WOCCU Reps In Sri Lanka Find CUs Helping, Hurting

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Two representatives of the World Council of Credit Unions (WOCCU) have arrived in this country to assess damage to credit unions and their members following the deadly tsunami that killed more than 200,000 people in Asia.

John Ikeda, a project manager in WOCCU's Washington office, told The Credit Union Journal from Sri Lanka that the damage is "mind-boggling"

"To stand there and talk to a manager of a credit union who cannot find in a sea of rubble where the credit union once stood is unbelievable," he said.

Ideka has been joined in Sri Lanka by Normunds Mizis, WOCCU's Uzbekistan project director, who has worked in the region before. Both men made the drive from Columbo along the southeast coast of the country and have met with representatives of SANASA, the Sri Lankan credit union federation, which represents nearly one-million people in the country, and with credit union managers and chairmen.

"We've been trying to get an idea of the best way to use the contributions from the international credit union community," said Ikeda.

WOCCU and SANASA are estimating the tsunami damaged at least 800 Sri Lanka crdit unions, with more than 200 credit unions completely destroyed. A chief problem, said Ikeda, is that no records remain at many village-based credit unions, most of which had between 100 and 300 members.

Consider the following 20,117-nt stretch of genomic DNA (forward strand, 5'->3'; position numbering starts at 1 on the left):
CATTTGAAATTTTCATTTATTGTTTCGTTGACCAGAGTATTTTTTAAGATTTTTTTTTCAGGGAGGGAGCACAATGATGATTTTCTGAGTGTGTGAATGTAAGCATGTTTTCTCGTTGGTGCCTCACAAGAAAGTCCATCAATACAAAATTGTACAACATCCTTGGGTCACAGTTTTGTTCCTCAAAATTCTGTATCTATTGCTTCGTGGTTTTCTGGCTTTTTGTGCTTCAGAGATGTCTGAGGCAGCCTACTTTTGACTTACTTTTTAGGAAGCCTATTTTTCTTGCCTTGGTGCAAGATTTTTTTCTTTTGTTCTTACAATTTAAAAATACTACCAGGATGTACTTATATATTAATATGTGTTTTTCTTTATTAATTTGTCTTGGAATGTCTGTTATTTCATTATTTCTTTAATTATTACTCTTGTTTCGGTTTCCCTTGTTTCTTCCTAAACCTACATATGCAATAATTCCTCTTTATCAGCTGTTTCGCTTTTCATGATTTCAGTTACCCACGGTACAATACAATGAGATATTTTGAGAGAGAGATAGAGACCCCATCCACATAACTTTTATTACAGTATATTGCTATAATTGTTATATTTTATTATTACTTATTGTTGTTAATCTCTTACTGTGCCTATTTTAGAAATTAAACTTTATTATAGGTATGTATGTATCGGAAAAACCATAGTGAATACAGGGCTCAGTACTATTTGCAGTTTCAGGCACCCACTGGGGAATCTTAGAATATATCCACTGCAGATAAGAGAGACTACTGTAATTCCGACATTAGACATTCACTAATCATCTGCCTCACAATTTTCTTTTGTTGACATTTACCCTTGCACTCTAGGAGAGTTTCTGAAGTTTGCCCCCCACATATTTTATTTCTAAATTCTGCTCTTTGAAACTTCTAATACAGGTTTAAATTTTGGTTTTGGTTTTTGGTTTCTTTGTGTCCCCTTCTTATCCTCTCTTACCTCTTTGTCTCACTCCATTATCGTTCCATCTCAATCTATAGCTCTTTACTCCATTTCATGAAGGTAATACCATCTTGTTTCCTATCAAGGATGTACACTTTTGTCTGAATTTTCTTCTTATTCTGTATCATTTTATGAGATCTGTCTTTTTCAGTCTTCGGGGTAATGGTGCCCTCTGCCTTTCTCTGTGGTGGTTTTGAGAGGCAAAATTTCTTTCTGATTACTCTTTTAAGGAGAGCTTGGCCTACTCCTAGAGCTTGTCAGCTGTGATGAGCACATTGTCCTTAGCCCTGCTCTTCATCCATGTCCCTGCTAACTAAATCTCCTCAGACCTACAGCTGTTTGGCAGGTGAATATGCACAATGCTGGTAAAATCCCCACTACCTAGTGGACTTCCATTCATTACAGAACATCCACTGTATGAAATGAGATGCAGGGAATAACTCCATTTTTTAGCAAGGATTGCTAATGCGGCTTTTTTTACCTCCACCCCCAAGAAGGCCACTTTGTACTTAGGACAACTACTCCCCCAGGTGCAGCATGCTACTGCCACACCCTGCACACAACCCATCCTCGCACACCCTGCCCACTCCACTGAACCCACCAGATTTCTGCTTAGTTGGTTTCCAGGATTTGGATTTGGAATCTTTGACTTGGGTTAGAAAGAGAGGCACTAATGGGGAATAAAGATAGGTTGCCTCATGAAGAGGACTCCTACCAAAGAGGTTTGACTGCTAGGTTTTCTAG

"They were not computerized," he said. "I met with one credit union with no records. I met with another where the records had gotten damp but were being dried out. We are asking members to bring in their passbooks to help reconstruct the ledgers. There are some audit (records) available at the district (credit union) offices, but it is very difficult."

Initially, Ikeda said WOCCU is working to provide some salaries for managers so they can continue to work at determining who has died, who remains, and who is in the various refugee camps.

Once his work is finished in Sri Lanka, Ikeda said he would be traveling to Thailand, as WOCCU has learned credit unions in the city of Phuket have also experienced damage.

At this point, he said WOCCU and SANASA are discouraging any credit union folks from traveling to the country seeking to help. Canada's credit unions have already sent some personnel to assist. "The key here is coordination," he said. "Someone hopping on a plane could just drain resources."

Ikeda said he has been struck in Sri Lanka by the number of credit union managers who continue to work despite losing not just the credit union but their own homes, family members and businesses. "They're still there trying to put together the credit union," he said.

SANASA reported that in addition to working to distribute aid from other countries, its own credit union members collected donations, funding the transport of more than 200 truckloads of food, water, clothing and medicine.

Moreover, at presstime, J.K. Reginold, regional program coordinator for SANASA, estimated that over 15 of the 25 credit unions he supervises were completely destroyed, and that as many as 10% of members and staff at these credit unions may have been killed and most of the rest are currently in refugee camps along the eastern coast.

Reginold himself lost his house and several members of his extended family.

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